The Defence Secretary has argued for a high-tech U.S. military with limited manpower, with personnel from "allied powers" bearing the arms.
DONALD Henry Rumsfeld is an enigmatic man. At a United States Defence Department news briefing on February 12, 2002, a reporter asked him if there was any evidence that Iraq had reached out to terrorist organisations to give them destructive weapons. Rumsfeld said, "As we know, there are known knowns. There are things we know we know. We also know there are known unknowns. That is to say, we know there are some things we do not know. But there are also unknown unknowns. The ones we don't know we don't know."
For this sentence, Rumsfeld won the British Plain English Campaign's annual award in late-2003. A spokesperson for the award said, "We think we know what he means. But we don't know if we really know." If Rumsfeld has a hard time being understood by the press, he has recently had no problem understanding what his generals have been telling him. One after another, a parade of Generals and other high-ranked officers of the U.S. military have come to the press to urge his resignation. Since mid-2004, retired General Anthony Zinni has called for the resignation of the Defence Secretary. During the Clinton years, Zinni was the top commander of U.S. troops in West Asia, and during the early Bush years, he was the administration's special envoy to the region.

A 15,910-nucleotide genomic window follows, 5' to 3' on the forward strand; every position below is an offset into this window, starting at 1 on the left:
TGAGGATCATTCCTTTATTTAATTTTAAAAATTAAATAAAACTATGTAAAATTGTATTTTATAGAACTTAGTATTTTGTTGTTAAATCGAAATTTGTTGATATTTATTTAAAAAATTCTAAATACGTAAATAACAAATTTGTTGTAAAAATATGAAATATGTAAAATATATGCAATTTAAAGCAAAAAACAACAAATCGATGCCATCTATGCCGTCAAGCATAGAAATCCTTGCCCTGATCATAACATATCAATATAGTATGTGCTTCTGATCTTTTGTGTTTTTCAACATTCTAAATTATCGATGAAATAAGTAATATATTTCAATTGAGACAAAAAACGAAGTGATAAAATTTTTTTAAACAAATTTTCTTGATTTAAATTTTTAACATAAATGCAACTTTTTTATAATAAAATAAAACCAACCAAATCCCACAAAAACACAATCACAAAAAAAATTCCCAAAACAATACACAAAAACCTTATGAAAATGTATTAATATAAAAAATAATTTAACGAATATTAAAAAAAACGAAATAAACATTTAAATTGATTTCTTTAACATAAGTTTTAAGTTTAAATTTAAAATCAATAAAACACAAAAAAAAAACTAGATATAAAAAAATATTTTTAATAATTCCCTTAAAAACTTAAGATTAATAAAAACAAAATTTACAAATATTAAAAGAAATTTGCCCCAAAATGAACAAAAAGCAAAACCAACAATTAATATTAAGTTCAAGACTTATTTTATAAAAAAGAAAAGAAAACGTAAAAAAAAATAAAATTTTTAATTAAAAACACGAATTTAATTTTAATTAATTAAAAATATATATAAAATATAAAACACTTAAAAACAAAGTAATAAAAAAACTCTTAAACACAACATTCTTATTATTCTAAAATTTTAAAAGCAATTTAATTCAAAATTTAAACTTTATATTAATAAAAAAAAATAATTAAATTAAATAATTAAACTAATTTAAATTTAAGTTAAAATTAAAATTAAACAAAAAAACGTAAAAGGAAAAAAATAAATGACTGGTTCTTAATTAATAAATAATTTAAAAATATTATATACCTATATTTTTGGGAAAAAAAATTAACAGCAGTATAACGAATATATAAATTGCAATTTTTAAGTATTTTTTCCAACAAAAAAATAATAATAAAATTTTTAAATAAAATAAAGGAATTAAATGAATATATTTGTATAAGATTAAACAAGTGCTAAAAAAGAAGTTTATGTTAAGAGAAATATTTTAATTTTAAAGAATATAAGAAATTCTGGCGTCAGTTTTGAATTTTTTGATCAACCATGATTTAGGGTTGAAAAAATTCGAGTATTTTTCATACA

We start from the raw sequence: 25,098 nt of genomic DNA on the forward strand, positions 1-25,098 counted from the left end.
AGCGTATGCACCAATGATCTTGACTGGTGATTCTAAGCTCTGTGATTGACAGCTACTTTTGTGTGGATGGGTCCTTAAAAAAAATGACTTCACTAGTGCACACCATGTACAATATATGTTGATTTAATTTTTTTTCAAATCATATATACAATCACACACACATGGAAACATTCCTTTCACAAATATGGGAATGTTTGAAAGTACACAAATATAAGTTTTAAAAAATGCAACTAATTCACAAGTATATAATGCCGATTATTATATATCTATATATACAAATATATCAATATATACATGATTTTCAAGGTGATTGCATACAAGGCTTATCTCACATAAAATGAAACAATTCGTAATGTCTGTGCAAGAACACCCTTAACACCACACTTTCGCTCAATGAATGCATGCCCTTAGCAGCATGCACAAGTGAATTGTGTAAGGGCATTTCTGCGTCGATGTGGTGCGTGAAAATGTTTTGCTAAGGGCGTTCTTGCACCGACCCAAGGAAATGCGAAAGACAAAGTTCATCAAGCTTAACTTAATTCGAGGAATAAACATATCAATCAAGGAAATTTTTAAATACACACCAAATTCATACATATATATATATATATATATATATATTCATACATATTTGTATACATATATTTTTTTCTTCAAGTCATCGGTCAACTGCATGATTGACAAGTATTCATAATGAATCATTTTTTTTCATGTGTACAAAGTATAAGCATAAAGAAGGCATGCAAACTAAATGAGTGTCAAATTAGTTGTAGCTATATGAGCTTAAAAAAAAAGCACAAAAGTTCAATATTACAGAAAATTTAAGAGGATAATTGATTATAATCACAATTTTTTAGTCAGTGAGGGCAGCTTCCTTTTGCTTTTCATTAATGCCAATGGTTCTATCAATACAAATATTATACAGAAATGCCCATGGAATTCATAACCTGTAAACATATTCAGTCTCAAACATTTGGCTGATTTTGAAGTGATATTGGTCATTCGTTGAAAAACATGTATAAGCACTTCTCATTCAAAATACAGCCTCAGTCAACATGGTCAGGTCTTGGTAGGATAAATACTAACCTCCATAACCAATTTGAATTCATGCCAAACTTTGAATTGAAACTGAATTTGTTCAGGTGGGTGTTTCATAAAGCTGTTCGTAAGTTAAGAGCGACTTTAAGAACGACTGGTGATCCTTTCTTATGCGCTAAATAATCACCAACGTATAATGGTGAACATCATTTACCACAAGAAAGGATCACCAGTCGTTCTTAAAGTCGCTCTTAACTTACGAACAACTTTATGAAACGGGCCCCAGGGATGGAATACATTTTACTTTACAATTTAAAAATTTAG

In a 2004 book written with the popular author Tom Clancy, Zinni described the administration's conduct in the lead-up to the Iraq war: "I saw at a minimum, true dereliction, negligence and irresponsibility, at worse, lying, incompetence and corruption." Two years later, Zinni has created a dust storm. He took leadership in organising several retired Generals to speak out against the Rumsfeld dispensation. On a television programme in early April, Zinni led the charge: "There's a series of disastrous mistakes." When asked if someone should resign, he answered, "Absolutely." When asked whom, he said, "Secretary of Defence to begin with."